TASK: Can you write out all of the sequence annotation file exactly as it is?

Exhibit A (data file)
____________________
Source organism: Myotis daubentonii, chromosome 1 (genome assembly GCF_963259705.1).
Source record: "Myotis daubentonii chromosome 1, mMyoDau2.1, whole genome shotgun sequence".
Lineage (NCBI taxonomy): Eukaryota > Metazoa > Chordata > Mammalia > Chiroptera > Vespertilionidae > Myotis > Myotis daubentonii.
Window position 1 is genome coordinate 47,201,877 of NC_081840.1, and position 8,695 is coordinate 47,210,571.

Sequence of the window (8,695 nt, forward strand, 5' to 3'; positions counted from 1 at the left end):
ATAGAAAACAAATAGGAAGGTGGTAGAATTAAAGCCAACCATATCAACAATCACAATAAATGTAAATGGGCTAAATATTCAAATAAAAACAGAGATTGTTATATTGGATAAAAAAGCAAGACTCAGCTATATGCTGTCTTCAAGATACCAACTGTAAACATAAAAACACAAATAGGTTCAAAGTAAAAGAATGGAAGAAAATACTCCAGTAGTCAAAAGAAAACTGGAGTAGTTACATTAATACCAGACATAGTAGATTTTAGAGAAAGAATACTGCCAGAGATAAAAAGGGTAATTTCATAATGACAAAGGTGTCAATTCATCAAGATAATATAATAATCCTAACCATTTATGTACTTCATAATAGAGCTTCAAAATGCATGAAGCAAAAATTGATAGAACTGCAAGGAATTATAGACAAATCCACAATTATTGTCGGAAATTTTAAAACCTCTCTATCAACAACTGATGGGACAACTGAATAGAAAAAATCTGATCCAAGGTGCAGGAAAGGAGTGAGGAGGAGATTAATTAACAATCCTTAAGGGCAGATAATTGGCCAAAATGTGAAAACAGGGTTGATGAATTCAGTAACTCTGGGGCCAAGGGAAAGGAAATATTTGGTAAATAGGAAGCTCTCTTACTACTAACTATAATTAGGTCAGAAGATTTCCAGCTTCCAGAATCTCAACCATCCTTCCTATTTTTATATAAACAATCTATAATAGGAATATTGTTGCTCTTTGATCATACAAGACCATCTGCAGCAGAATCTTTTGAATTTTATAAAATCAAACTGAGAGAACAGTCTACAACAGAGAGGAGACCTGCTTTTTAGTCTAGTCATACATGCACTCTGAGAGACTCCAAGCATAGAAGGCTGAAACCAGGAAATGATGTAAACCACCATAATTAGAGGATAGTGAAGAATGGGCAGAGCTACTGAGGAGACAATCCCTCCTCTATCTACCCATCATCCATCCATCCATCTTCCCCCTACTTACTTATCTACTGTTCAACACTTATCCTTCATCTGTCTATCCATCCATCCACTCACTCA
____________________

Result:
Source organism: Myotis daubentonii, chromosome 1 (genome assembly GCF_963259705.1).
Source record: "Myotis daubentonii chromosome 1, mMyoDau2.1, whole genome shotgun sequence".
Lineage (NCBI taxonomy): Eukaryota > Metazoa > Chordata > Mammalia > Chiroptera > Vespertilionidae > Myotis > Myotis daubentonii.
Window position 1 is genome coordinate 47,201,877 of NC_081840.1, and position 8,695 is coordinate 47,210,571.

Sequence of the window (8,695 nt, forward strand, 5' to 3'; positions counted from 1 at the left end):
ATAGAAAACAAATAGGAAGGTGGTAGAATTAAAGCCAACCATATCAACAATCACAATAAATGTAAATGGGCTAAATATTCAAATAAAAACAGAGATTGTTATATTGGATAAAAAAGCAAGACTCAGCTATATGCTGTCTTCAAGATACCAACTGTAAACATAAAAACACAAATAGGTTCAAAGTAAAAGAATGGAAGAAAATACTCCAGTAGTCAAAAGAAAACTGGAGTAGTTACATTAATACCAGACATAGTAGATTTTAGAGAAAGAATACTGCCAGAGATAAAAAGGGTAATTTCATAATGACAAAGGTGTCAATTCATCAAGATAATATAATAATCCTAACCATTTATGTACTTCATAATAGAGCTTCAAAATGCATGAAGCAAAAATTGATAGAACTGCAAGGAATTATAGACAAATCCACAATTATTGTCGGAAATTTTAAAACCTCTCTATCAACAACTGATGGGACAACTGAATAGAAAAAATCTGATCCAAGGTGCAGGAAAGGAGTGAGGAGGAGATTAATTAACAATCCTTAAGGGCAGATAATTGGCCAAAATGTGAAAACAGGGTTGATGAATTCAGTAACTCTGGGGCCAAGGGAAAGGAAATATTTGGTAAATAGGAAGCTCTCTTACTACTAACTATAATTAGGTCAGAAGATTTCCAGCTTCCAGAATCTCAACCATCCTTCCTATTTTTATATAAACAATCTATAATAGGAATATTGTTGCTCTTTGATCATACAAGACCATCTGCAGCAGAATCTTTTGAATTTTATAAAATCAAACTGAGAGAACAGTCTACAACAGAGAGGAGACCTGCTTTTTAGTCTAGTCATACATGCACTCTGAGAGACTCCAAGCATAGAAGGCTGAAACCAGGAAATGATGTAAACCACCATAATTAGAGGATAGTGAAGAATGGGCAGAGCTACTGAGGAGACAATCCCTCCTCTATCTACCCATCATCCATCCATCCATCTTCCCCCTACTTACTTATCTACTGTTCAACACTTATCCTTCATCTGTCTATCCATCCATCCACTCACTCA